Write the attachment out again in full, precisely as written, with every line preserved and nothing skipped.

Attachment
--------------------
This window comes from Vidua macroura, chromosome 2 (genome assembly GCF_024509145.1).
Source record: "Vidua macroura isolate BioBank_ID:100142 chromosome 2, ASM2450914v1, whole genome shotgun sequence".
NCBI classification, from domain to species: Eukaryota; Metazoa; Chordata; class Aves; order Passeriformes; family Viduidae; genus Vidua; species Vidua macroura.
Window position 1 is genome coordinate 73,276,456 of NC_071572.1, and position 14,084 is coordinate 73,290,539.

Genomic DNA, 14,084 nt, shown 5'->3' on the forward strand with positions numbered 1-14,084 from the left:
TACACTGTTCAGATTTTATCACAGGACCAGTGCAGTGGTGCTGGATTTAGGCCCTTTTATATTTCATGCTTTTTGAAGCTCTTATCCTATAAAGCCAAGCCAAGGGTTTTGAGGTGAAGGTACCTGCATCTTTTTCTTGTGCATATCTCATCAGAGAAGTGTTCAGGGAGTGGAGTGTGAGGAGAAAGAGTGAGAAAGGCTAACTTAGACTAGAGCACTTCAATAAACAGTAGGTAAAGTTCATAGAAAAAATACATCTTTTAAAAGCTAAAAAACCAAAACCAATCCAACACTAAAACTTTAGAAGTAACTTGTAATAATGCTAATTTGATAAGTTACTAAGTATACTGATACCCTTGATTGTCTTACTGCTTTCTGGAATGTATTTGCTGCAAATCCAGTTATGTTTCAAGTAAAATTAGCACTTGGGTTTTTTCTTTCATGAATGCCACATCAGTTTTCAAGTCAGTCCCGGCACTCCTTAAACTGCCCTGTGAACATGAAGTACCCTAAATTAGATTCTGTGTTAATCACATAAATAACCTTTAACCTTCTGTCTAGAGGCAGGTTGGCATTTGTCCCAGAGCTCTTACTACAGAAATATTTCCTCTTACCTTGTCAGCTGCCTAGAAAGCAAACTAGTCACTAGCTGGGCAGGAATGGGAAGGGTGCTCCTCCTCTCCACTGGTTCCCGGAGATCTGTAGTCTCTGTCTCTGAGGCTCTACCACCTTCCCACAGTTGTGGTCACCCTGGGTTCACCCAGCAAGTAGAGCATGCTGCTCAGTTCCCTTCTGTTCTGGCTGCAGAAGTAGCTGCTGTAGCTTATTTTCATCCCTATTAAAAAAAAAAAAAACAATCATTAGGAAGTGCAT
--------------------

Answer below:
This window comes from Vidua macroura, chromosome 2 (genome assembly GCF_024509145.1).
Source record: "Vidua macroura isolate BioBank_ID:100142 chromosome 2, ASM2450914v1, whole genome shotgun sequence".
NCBI classification, from domain to species: Eukaryota; Metazoa; Chordata; class Aves; order Passeriformes; family Viduidae; genus Vidua; species Vidua macroura.
Window position 1 is genome coordinate 73,276,456 of NC_071572.1, and position 14,084 is coordinate 73,290,539.

Genomic DNA, 14,084 nt, shown 5'->3' on the forward strand with positions numbered 1-14,084 from the left:
TACACTGTTCAGATTTTATCACAGGACCAGTGCAGTGGTGCTGGATTTAGGCCCTTTTATATTTCATGCTTTTTGAAGCTCTTATCCTATAAAGCCAAGCCAAGGGTTTTGAGGTGAAGGTACCTGCATCTTTTTCTTGTGCATATCTCATCAGAGAAGTGTTCAGGGAGTGGAGTGTGAGGAGAAAGAGTGAGAAAGGCTAACTTAGACTAGAGCACTTCAATAAACAGTAGGTAAAGTTCATAGAAAAAATACATCTTTTAAAAGCTAAAAAACCAAAACCAATCCAACACTAAAACTTTAGAAGTAACTTGTAATAATGCTAATTTGATAAGTTACTAAGTATACTGATACCCTTGATTGTCTTACTGCTTTCTGGAATGTATTTGCTGCAAATCCAGTTATGTTTCAAGTAAAATTAGCACTTGGGTTTTTTCTTTCATGAATGCCACATCAGTTTTCAAGTCAGTCCCGGCACTCCTTAAACTGCCCTGTGAACATGAAGTACCCTAAATTAGATTCTGTGTTAATCACATAAATAACCTTTAACCTTCTGTCTAGAGGCAGGTTGGCATTTGTCCCAGAGCTCTTACTACAGAAATATTTCCTCTTACCTTGTCAGCTGCCTAGAAAGCAAACTAGTCACTAGCTGGGCAGGAATGGGAAGGGTGCTCCTCCTCTCCACTGGTTCCCGGAGATCTGTAGTCTCTGTCTCTGAGGCTCTACCACCTTCCCACAGTTGTGGTCACCCTGGGTTCACCCAGCAAGTAGAGCATGCTGCTCAGTTCCCTTCTGTTCTGGCTGCAGAAGTAGCTGCTGTAGCTTATTTTCATCCCTATTAAAAAAAAAAAAAACAATCATTAGGAAGTGCAT